By Kaya Siig

I’m 17 — and apparently, I don’t know anything.

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While I may be young, I have recognized one true pattern: Knowledge is power, knowledge is undeniable, and knowledge is yours. As my U.S. Government teacher, Mrs. Jurosky, often says, “What you don’t know is often more destructive than what you do.” 

So, what do any of us know? 

We currently live in a world of chaos — lost in separation, divided by opinions. Our society is plagued with millions of issues, but the deepest flaw lies in our thinking. We are infected with misinformation and an insurmountable shortage of cultural learning. 

I’m simply 17 years old, with a lack of experience, yet I feel I know more than my elders. Polarization currently poisons the very land we stand on, and any sense of common ground has now eroded. Our beliefs, now stronger than ever, have seemingly split us, dripping with immaturity and spooling distorted news reports.  

I may be young, but I call for action. I request a change in our thinking, not just for our sake but for prosperity in the future. This revolution falls back into education; we are losing the historical teachings to subjects of STEM. According to an article published by the American Academy of Arts and Sciences in 2017, during the years between 2006 and 2015, bachelor’s degrees in STEM increased from 22% to 30%, while “all other fields experienced a decrease.” If we truly hope to prevent history from repeating, we must continue to learn the past, and not lose the essential teachings offered by humanities courses. 

As Winston Churchill once said, “Those that fail to learn from history, are doomed to repeat.” And I’m afraid we are slowly approaching that fate — 31 states are now no longer required to teach about the Holocaust, and with this new rise of antisemitism we are in desperate need of just that. In a recent article by Reuters, author Kanishika Singh highlights a “388% rise in antisemitic incidents in the US since Oct. 7.” The Anti-Defamation League shares preliminary data showing 312 reported incidents, with about 180 directly linked to the Israel-Hamas conflict. 

But how are students, or even adults, to truly know the level of harm they cause without full comprehension of past occurrences, and the history behind each word and symbol they seem to use so freely. If we genuinely aspire for peace, we must acquire understanding. As the Missouri Humanities department puts it, “While science and math may offer us concrete answers to questions, the humanities reveal more nuanced conclusions and interpretations because the study of society requires not just critical thinking but also considering more than one side of a story.”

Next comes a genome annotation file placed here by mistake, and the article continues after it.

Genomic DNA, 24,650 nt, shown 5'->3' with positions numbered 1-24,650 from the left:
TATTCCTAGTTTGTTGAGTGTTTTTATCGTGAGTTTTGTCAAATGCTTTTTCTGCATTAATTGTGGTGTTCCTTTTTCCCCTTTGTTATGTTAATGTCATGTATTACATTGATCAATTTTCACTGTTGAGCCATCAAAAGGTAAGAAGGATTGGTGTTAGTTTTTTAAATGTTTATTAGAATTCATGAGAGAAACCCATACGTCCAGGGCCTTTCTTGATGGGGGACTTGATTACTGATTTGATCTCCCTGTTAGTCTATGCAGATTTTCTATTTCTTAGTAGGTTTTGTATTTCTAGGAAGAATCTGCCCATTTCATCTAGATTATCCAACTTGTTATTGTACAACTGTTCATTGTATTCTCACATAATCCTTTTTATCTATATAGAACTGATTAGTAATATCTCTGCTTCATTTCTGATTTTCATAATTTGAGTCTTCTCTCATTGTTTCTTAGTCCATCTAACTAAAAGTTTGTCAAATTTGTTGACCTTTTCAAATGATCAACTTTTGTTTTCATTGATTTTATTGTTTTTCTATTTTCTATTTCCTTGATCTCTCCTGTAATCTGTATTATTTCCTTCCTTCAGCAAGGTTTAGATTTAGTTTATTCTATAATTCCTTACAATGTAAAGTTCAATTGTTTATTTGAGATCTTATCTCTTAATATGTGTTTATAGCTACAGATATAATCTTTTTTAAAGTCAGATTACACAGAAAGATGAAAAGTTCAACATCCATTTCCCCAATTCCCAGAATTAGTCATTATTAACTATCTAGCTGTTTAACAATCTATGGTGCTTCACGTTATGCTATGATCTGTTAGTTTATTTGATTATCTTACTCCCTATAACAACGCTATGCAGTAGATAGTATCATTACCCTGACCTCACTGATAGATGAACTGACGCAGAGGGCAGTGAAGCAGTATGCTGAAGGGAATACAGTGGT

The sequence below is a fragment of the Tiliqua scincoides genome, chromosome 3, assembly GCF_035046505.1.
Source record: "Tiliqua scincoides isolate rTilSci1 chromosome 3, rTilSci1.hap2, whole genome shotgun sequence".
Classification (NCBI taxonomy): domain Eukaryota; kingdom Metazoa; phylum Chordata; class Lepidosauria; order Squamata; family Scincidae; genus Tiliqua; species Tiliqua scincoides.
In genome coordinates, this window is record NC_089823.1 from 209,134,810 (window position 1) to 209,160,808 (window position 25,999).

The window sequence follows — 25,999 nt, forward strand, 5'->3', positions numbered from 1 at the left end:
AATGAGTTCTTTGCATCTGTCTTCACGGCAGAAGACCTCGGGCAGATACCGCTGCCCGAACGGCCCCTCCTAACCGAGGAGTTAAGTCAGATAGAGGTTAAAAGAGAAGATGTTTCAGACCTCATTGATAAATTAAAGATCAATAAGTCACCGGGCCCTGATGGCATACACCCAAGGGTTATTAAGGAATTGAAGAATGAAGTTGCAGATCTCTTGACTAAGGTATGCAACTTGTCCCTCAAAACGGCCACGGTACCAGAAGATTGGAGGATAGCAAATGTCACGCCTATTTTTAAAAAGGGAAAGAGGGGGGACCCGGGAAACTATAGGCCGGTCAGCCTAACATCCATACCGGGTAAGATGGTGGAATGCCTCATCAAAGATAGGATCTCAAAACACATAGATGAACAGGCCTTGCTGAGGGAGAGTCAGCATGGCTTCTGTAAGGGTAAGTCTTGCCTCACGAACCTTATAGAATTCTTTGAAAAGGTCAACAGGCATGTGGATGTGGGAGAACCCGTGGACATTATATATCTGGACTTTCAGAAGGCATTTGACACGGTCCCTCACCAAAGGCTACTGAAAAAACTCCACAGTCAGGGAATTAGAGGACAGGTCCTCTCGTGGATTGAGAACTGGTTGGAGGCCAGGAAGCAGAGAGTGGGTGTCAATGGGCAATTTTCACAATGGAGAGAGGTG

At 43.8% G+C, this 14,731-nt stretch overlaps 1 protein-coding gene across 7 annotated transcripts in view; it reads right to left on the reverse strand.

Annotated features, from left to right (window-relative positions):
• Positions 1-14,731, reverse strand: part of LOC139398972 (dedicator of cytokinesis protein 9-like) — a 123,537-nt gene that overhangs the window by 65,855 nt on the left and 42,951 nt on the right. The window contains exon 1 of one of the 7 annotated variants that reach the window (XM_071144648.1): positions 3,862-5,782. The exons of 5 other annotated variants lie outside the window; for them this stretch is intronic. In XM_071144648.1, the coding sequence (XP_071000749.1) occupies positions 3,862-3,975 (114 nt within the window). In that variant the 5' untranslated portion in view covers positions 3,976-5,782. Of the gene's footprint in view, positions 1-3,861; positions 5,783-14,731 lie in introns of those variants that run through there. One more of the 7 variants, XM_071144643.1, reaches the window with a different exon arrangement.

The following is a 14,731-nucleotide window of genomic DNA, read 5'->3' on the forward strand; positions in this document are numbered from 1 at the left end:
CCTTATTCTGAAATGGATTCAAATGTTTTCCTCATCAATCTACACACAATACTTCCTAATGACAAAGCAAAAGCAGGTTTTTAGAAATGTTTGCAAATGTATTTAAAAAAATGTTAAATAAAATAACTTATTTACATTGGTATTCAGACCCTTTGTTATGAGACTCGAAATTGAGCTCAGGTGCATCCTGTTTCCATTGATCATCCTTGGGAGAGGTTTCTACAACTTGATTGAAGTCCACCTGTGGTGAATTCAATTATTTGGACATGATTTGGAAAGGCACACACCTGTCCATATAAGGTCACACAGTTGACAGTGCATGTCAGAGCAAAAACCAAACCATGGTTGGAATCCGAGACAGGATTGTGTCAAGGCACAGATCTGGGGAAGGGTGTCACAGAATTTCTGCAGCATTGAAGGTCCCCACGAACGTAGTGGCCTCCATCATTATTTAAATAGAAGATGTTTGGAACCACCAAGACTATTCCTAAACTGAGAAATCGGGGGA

The very lessons of worldly matters and differing cultures seem to stop once you leave a high school or college campus. And the most fundamental lessons of empathy and kindness (the ability to see two sides) have been left in the elementary school classrooms, and completely abandoned on a governmental level. We have fallen victim to tactics of intimidation, name calling, and childish acts, strategies which only divide us more and prove once again that we have drifted from the humane methods that once kept us together. 

It’s utterly disheartening to watch my so-called political leaders act like children, and the adults surrounding me defy one another with constant disagreements. If my peers and I are lectured on the importance of getting along and treating each other equally, why is it so difficult for them to do the same? Is age what breaks us? Or is it the constant influx of bias from the news and groups with far too much power at their fingertips? These issues of gender inequality, racism, and antagonistic beliefs are not innate, they are learned. We foster the minds of the youth so we can mold the future. Let’s build the next generation on ideas of love, not hate; community, not separation. Let’s come together on knowledge. 

Yes, I may only be 17, and I might not know anything — but I can see this.

I see the change we are so desperately in need of, and I know that proper education and true understanding will get us there. I implore everyone to take it upon themselves to learn as much history, as much psychology, as much of everything as they can. 

For true understanding lies in what you learn, bias and opinions fall in what you don’t, and action comes from what you know. 

~ Kaya Siig is a senior and class president at North Tahoe High School. Having grown up in the mountains of Tahoe, she enjoys many sports, but her true loves are running and track and field, with a focus on pole vault and mid-distance. In her free time she enjoys skiing and being a Mighty Mites coach, as well as climbing and writing poetry and prose. She hopes
to carry this hobby into college,
where she plans to study law and political science and pursue athletic competition.
 

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